Where You Can Live With Whomever

by Caroline Berens | 2/19/15 7:33pm

Samuel Heath/The Dartmouth Staff

At times, 2007 seems like the ancient past. That year, the first iPhone was released, “Harry Potter and the Deathly Hallows” sold 15 million copies in 24 hours and, crucially, archaeologists uncovered a 2,100-year-old melon in Japan. Gender issues were also coming under scrutiny on an enormous scale as Hillary Clinton became a leading presidential candidate. And while the outside world seemed tumultuous, a similar change was implemented in Hanover that would have significant and far-reaching impacts, although on a less massive scale than the possibility of a woman in the White House.

In the winter of 2007, then-dean of residential life Martin Redman said he was made aware, through his position as a senior administrator, that a Dartmouth non-discriminatory policy had recently been updated to include gender identity.

“Quite honestly much of that was simply due to the American public and institutional policies becoming current,” Redman, now the executive director of college houses and academic services at the University of Pennsylvania, said.

Redman also noted that Dartmouth administrators had already been discussing gender in terms of employee benefits.

“Healthcare issues related to same sex partners not being able to acquire health coverage was a big issue nationally in the late ’90s and 2000s,” he explained. “So the College was engaged in that conversation for employees and benefits.”

He also said that the student body expressed desires for support services and living environments not solely based on the “heterosexual norm.”

Redman approached his colleagues at the office of residential life, including director of undergraduate housing Rachael Class-Giguere, with thoughts about making Dartmouth’s housing more inclusive to adhere to the new policy.

“We decided that we had to look at that policy in regard to housing, because we clearly look at gender when making housing assignments,” Class-Giguere said.

Subsequently, a small committee formed to pursue implementing some form of gender-neutral housing on Dartmouth’s campus. The committee included Redman, Class-Giguere, former assistant dean of student life and adviser to lesbian, gay, bisexual and transgender students Pamela Misener and various other administrators and students.

The committee deliberated on offering the option of gender-neutral housing for students whose biological sex at birth didn’t necessarily match with their current gender identity. Rather than making all housing gender-neutral, however, they also sought to maintain single-sex housing for other students.

“We also had students for whom having single-sex housing was very important for cultural, religious or personal reasons, so we didn’t want to completely throw away the gender binary for housing assignments,” Class-Giguere said.

Essentially, she said, they needed to find room for everybody.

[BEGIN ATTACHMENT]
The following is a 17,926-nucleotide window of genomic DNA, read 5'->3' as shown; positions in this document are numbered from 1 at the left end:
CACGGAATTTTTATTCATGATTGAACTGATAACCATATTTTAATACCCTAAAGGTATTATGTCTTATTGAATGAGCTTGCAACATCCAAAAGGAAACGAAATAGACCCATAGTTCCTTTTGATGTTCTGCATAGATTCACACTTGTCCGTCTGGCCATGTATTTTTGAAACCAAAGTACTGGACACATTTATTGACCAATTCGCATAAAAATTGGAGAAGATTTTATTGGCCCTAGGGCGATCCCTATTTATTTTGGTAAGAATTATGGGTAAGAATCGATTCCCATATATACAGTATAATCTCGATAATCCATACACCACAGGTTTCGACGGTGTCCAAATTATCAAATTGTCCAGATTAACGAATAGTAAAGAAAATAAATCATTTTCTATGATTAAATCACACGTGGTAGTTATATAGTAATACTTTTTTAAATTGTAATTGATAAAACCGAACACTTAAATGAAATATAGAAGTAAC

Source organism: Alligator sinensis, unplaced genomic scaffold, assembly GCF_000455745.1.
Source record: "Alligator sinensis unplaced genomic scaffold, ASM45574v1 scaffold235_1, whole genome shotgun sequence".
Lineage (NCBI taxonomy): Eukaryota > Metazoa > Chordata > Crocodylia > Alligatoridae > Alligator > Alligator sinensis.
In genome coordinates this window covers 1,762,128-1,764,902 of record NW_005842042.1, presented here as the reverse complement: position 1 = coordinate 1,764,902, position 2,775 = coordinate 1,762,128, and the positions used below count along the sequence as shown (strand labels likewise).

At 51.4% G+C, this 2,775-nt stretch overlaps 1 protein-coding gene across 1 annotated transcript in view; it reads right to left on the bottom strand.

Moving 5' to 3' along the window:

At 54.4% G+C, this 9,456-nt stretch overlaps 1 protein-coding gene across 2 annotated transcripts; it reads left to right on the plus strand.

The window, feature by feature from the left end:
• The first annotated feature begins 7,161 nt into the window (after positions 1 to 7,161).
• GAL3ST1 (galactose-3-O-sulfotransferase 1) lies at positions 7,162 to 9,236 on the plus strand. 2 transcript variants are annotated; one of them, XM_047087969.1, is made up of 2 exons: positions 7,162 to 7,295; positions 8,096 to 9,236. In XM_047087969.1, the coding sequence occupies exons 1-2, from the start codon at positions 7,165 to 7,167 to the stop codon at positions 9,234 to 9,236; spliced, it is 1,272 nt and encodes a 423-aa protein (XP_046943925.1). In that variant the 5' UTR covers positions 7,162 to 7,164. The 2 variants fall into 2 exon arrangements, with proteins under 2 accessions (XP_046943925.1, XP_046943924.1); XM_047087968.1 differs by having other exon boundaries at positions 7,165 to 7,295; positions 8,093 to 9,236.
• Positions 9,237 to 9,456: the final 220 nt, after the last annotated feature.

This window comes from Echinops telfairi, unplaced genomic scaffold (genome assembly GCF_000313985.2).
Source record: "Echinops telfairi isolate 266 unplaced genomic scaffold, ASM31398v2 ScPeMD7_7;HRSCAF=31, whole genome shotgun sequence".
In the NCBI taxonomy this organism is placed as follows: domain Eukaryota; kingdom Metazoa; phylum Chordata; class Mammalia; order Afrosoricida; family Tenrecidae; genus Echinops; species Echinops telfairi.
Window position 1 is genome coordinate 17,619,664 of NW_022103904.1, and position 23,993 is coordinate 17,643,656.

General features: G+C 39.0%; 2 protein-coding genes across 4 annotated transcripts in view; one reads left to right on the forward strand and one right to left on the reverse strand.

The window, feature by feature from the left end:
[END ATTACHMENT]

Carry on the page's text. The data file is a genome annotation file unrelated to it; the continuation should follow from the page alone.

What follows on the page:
The committee liked the idea of a gender-neutral program floor, where people could engage in conversations about gender issues and form a community.

While the inclusion of an affinity-style program for gender-neutral housing seemed like a solution to many of the committee’s concerns, it wasn’t a silver bullet for solving questions of gender and student living. Class-Giguere said that the committee realized that there were people who wanted or needed the option of living in gender-neutral housing but may not necessarily be attracted to the idea of living on a program floor. Again, the committee needed to accommodate the needs of every student, reiterating the need for find room for everyone to be comfortable at Dartmouth.

In addition to concerns about creating affinity housing and students’ possible aversion to such a program, there was also the issue of the D-plan and its effect on student housing to consider.

“If we made too many rooms gender neutral for fall with all occupants agreeing to that and then in winter or spring term had more students returning who did not want that as a housing option, then how would we accommodate them on campus?” Redman said.

Thus, Redman explained, the committee started out slowly, implementing gender-neutral housing on only a few floors in certain buildings, trying to determine student interest before they did anything on a large scale.

Redman noted, however, that none of these obstacles threatened the possibility of having the housing, only the details of how it would materialize.

“I don’t think anyone saw real disadvantages, just logistical issues that needed to be resolved,” he said.

Taking all of this into consideration, the committee decided on forming a gender-neutral program in the ground floor of McLane Hall, and also provided gender-inclusive housing options in different buildings throughout campus.

Today, the possibility of students living together regardless of gender identity has expanded across campus to include the Ledyard apartments, the River apartments, the Lodge, Mid-Massachusetts Hall, Hitchcock Hall, Gile Hall, the East Wheelock cluster and two floors of New Hampshire Hall.

Class-Giguere said she was especially happy to add the Lodge and Mid-Mass to the list of gender-inclusive housing so that sophomores — who generally don’t have apartments or suites — could have the option in addition to the other classes.

“It should be something anyone can have, and not need to ask for special arrangements,” she said.

Buildings and floors other than these few follow policies based on the gender binary.

Class-Giguere said the committee expected there to be at least some controversy over the new housing policies — that people might think it was a bad idea or could be confused on what the housing constituted.